Drugs During Your Travel Adventures
Whether it is due to personal interest or not, drugs come up when traveling. Sometimes it is in the form of some sketchy character approaching you on the street at night. Sometimes it is in the form of a joint being passed around in a local discoteca. Maybe it is even through your active search for something new and exciting. Now while I am perfectly aware that some people would write from the perspective of a self-justifying user, Drugs During Your Travel Adventures taking a rather straightforward stand. I am here to say, if it’s not legal, don’t do it.
So let’s start with some common sense. If you are arriving to a destination with the intention of experimenting with drugs, know the laws. For example, even Amsterdam has its limitations with regards to the consumption of marijuana. Know where the boundaries are and do not cross them. This plays directly into my very black and white rule. If you are in a country where it is illegal, why risk it? I understand that there are some places where things like marijuana are “illegal”. For example, in many parts of South American and Africa you frequently see people smoking joints in public areas like streets or clubs. Regardless, the law states that consumption and possession is illegal. Just because everyone else is doing it, doesn’t make it a good idea. As the old saying goes, if your friend told you to jump off of a bridge, would you do it? Consider some of the potential ramifications. Many places are laden with tourists snapping pictures. Imagine that you are caught in the background engaging in illegal activity and that photo later gets back to you, even circulates via social media. Proof of you engaging in illegal activities could seriously hamper your ability to get a job later down the road. The internet has made nothing private and everything incriminating.
Furthermore, in these areas where drugs appear to have a gray standing, keep in mind that doesn’t apply to everyone. This translates to a basic understanding of a natural divide between law enforcement and citizens. Just because the citizens are down with public consumption and it typically goes unpunished, doesn’t mean that there aren’t officials who don’t mirror this attitude and aren’t actively looking to punish such behavior. If someone walks down the street smoking a joint for twenty days that does not conclude that the factors will be the same on the 21st day; meaning that a cop who does not mirror the sentiments of the user could approach him/her and arrest him without further ado. Do you really want to be in a foreign prison because you were in the wrong place at the wrong time doing something that you justified too laxly? To be clear about the credibility of this statement, every year is it reported that 100s of Americans are arrested overseas for drug charges. Remember that saying you didn’t know isn’t going to be good enough.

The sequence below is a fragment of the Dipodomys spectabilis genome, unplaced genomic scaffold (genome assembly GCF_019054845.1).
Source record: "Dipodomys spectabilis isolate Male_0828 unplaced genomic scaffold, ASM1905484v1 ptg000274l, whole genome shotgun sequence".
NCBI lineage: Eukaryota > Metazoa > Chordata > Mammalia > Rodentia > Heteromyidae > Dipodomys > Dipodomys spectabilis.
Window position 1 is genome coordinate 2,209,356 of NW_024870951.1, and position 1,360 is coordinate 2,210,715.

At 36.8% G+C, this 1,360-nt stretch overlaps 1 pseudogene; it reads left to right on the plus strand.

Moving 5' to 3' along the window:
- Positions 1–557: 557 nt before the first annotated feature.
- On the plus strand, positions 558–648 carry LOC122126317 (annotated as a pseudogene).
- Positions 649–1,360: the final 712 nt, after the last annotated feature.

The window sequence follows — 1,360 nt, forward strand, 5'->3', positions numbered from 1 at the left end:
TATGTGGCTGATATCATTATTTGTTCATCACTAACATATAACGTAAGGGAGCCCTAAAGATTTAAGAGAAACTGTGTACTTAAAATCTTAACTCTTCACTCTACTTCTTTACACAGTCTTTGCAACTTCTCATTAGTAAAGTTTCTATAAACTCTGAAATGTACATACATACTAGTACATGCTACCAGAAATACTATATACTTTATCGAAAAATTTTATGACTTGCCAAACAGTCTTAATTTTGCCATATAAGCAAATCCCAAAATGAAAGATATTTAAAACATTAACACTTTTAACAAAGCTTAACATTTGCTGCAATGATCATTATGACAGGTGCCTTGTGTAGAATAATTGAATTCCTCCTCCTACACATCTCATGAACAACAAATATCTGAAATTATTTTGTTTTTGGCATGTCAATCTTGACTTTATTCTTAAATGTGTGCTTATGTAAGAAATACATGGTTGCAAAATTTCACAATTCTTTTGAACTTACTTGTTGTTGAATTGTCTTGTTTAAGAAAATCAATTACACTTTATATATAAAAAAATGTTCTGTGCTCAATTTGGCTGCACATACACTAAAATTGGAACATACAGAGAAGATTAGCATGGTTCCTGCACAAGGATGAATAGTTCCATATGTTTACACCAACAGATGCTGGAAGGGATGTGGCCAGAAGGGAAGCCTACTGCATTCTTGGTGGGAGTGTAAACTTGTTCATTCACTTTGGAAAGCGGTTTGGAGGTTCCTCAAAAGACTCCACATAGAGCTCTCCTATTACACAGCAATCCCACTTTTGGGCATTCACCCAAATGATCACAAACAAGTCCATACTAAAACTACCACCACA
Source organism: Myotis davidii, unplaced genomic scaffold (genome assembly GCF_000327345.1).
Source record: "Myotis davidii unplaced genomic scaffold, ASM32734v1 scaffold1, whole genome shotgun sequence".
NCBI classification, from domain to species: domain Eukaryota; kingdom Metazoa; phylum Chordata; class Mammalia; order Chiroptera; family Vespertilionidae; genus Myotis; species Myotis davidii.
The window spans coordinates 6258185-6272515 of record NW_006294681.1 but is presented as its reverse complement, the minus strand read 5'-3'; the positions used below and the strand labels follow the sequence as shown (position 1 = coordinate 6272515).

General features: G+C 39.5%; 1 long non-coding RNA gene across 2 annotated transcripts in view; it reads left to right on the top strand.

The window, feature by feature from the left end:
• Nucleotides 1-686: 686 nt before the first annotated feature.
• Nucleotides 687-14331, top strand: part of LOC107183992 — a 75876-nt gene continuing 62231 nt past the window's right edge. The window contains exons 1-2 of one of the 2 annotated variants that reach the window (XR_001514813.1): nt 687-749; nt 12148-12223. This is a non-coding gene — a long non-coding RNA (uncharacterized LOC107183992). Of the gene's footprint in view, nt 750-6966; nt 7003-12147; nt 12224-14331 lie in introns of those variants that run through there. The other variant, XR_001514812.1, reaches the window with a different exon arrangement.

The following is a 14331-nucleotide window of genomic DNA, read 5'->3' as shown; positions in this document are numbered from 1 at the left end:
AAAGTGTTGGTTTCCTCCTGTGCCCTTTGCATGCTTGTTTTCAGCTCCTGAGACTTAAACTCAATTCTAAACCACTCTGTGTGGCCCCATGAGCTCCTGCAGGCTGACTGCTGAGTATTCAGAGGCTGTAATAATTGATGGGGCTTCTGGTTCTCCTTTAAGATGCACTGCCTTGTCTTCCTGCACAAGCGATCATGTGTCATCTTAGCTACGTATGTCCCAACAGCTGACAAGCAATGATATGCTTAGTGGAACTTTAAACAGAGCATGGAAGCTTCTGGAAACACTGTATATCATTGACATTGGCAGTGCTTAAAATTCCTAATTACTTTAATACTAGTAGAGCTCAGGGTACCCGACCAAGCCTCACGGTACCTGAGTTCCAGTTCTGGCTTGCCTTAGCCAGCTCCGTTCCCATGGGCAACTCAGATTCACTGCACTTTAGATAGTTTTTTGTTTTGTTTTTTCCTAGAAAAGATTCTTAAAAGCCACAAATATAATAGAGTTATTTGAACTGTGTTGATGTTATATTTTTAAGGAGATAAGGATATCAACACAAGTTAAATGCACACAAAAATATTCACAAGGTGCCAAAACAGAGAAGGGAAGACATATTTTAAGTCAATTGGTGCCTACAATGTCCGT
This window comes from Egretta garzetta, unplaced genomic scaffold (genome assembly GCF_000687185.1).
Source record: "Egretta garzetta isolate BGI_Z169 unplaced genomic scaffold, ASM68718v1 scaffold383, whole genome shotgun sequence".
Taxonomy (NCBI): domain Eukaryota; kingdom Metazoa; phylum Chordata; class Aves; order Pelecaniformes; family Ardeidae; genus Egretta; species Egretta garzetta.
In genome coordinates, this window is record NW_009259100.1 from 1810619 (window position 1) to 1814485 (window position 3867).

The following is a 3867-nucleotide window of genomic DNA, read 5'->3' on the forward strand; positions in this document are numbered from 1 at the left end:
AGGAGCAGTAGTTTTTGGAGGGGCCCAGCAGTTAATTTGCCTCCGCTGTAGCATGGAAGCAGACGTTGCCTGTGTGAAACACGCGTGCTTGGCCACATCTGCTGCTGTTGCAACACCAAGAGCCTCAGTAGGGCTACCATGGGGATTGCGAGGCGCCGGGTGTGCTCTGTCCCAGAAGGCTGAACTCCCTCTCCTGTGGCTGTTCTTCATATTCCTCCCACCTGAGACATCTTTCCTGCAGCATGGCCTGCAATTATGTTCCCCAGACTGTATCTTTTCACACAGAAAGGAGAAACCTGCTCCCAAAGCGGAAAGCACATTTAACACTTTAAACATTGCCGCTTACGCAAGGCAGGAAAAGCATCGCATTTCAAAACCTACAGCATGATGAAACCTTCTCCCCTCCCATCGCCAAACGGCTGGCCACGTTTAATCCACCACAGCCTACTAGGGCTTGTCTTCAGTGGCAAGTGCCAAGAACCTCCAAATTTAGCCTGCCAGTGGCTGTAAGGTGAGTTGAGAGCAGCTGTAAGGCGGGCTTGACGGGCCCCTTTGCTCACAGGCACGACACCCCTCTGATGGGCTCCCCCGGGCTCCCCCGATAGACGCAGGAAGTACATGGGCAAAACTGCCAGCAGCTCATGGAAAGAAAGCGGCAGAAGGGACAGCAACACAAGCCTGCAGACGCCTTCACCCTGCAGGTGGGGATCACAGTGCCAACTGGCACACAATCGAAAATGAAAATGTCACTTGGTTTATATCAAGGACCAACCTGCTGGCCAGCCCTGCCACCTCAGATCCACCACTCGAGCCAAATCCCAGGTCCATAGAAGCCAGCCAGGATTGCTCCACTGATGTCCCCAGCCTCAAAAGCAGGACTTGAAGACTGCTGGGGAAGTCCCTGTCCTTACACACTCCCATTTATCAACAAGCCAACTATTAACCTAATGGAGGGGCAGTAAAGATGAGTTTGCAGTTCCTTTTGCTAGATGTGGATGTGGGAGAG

Keep in a mind a few things about legal systems abroad. For starters, many countries do not offer a jury trial or provide defendants with the option of paying bail in exchange for release pretrial. Confinement prior to a trial can last for several months and arresting and/or convicting officials may not provide bail. Furthermore, punishments for conviction may be far more severe than the defendant’s home country. Some countries, depending on numerous factors such as the type of substance and the amount, can even result in the death penalty.
Let’s also consider your safety and long term health risks. Now while I am not a huge fan of the idea of traveling sans insurance, I do it. I know, it’s stupid, but I really cannot afford it. What should happen to me if I consume something, have an adverse reaction and land myself in the hospital with a big ole bill? Well, I’m screwed. That is the end of my trip right then and there. That is assuming that I manage to even land myself in the hospital. Consider the many unlucky experimenters.
A bad source can be traumatizing if not deadly. People accidentally overdose on drugs every year. In recent years a form of synthetic marijuana has become increasingly popular in the United States. It’s in the form of incense and isn’t sold for the purpose of smoking. It goes by names such as K2 and Spice. The substance has been associated with several deaths and long term side effects such as permanent damage to kidneys. It has been said to cause heart attacks in people as young as their teens. The drug, while not legal to smoke, is sold in gas stations. Young people, eager for new experiences, assume that the drug is safe to consume since it is easily bought legally and since many know friends who have smoked it and reported that they had no problems.
Now I understand that some of you aren’t going to listen to a single word that I say. So for those stubborn readers who insist on experimentation while traveling, I would like to offer you some gentle advice.
At the very least, if you simply must engage in drug use, please consider your source. That man coming up to you on the street trying to sell you cocaine probably isn’t the safest vendor. At the same time, don’t go asking the desk staff at your hostel for the down low on local providers. Remain as covert as possible. By the sheer fact that you are foreign, you are making yourself a more likely target for judicial punishment.
Racism is real, regardless of whether you choose to accept it or not. You are charged more based on your skin and your accent. You are subject to the scrutinizing of locals based on stereotypes. Blend as you may try, there will always be aspects of your skin, your voice, or your general appearance that will deceive your origin. Know where you are. Know what you look like. Be smart. Be safe.
(This article was created with the assistance of Tina Stelling, Her Website is www.tinastelling.com I welcome you all to check it out.)
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